In 1968, when my mom was twenty years old, she was able to travel abroad for a summer job in England. That was during the “Prague Spring” period, when Alexander Dubcek began opening Czechoslovakia to the West. Like Gorbachev in Russia twenty years later, Dubcek opposed a rigid ideological communism and wanted to transition his country to a liberal, democratic philosophy he called “socialism with a human face.” But the Soviet Union invaded Czechoslovakia and forcibly removed Dubcek from power, imposing an authoritarian communist regime.
My mom became a refugee. She was not allowed to stay in England, but was able to get political asylum in Germany. That’s where she met my dad, who was studying in Germany after serving there in the U.S. army.
My father was an ardent conservative Republican. After marrying my mom, his already strongly anti-communist views intensified. He worked as a journalist, and in 1980, was the editor of Ronald Reagan’s presidential campaign newsletter. Soon after I was born, my family moved to the Washington D.C. area when my dad became a political appointee in the Reagan administration.
Growing up, I was taught to believe in the greatness of American capitalism and the terrible evil of communism. But after the Soviet Union fell, and the Republican Party kept moving further and further to the right under George W. Bush and with the rise of the Tea Party, both of my parents and most of my formerly Republican extended family — as well as myself — began voting for the Democrats.
Today, my ex-Republican parents, who were intensely anti-communist during the Cold War, have assured me they would vote for Bernie Sanders if he’s the Democratic nominee. In fact, although he was not their preferred candidate, they don’t even seem all that reluctant to cast their ballots for him. I was surprised to learn this, because I thought that Sanders’ infamous reputation as a “socialist,” and his perhaps excessively friendly attitude toward communist countries in the past, might be too much for them to accept.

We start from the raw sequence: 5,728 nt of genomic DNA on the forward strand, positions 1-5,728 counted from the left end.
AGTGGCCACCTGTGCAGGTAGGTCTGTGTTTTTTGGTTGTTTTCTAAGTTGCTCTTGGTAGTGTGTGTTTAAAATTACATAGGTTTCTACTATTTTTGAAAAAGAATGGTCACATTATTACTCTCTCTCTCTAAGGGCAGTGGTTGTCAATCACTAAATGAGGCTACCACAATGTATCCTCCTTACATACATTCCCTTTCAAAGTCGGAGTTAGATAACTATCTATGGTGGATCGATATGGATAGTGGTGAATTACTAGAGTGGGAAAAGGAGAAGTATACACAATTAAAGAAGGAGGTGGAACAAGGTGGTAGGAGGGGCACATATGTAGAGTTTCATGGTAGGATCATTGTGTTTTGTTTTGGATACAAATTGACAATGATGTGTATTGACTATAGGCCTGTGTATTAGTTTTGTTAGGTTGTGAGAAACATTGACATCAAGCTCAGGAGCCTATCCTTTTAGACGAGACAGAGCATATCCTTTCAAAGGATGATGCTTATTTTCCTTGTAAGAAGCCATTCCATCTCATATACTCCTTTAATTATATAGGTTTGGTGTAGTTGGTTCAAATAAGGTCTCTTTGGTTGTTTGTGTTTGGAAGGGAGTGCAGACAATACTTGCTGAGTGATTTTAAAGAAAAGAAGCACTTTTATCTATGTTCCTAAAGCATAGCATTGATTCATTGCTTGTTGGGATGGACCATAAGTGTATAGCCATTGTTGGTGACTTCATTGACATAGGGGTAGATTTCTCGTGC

But no, they’re fine with Sanders. He’s more liberal than they would prefer, but they are totally committed to using their vote to remove Trump from office, no matter what. They know that Trump is much more like the dictators of the Soviet Union than Sanders would ever be.
I had a big discussion with my parents recently about how they feel about Sanders and his brand of “democratic socialism.” I was surprised to hear my mom reminiscing about the hopeful years of the Prague Spring in Czechoslovakia and Dubcek’s “socialism with a human face.” Back then, she was a young woman who dreamed of a better life. It was Russian dictatorship that was the enemy, not democratic socialism. In fact, democratic socialism was the very reason why young people in her native country had hope.
Their hope was crushed. And the hope of so many young people in America today is being crushed by an American oligarch president who hates democracy, is building a wall (instead of saying “Tear down this wall!”), and is turning into a Russian-backed dictator. As a refugee from a communist country, my mom sees the irony.
Even my dad unequivocally prefers the democratic socialist Sanders over Trump, an authoritarian puppet of Vladimir Putin. He was one of the staunchest supporters of Ronald Reagan and one of the most passionate anti-communists you’d ever meet.
Anecdotal evidence can only take you so far. But if my parents’ example is even somewhat representative of how a lot of Cold War-era Americans are thinking about Trump’s authoritarianism and Sanders’ radical liberal alternative, the specter of the “socialist boogeyman” may have less of an effect on this year’s election than pundits would have us believe.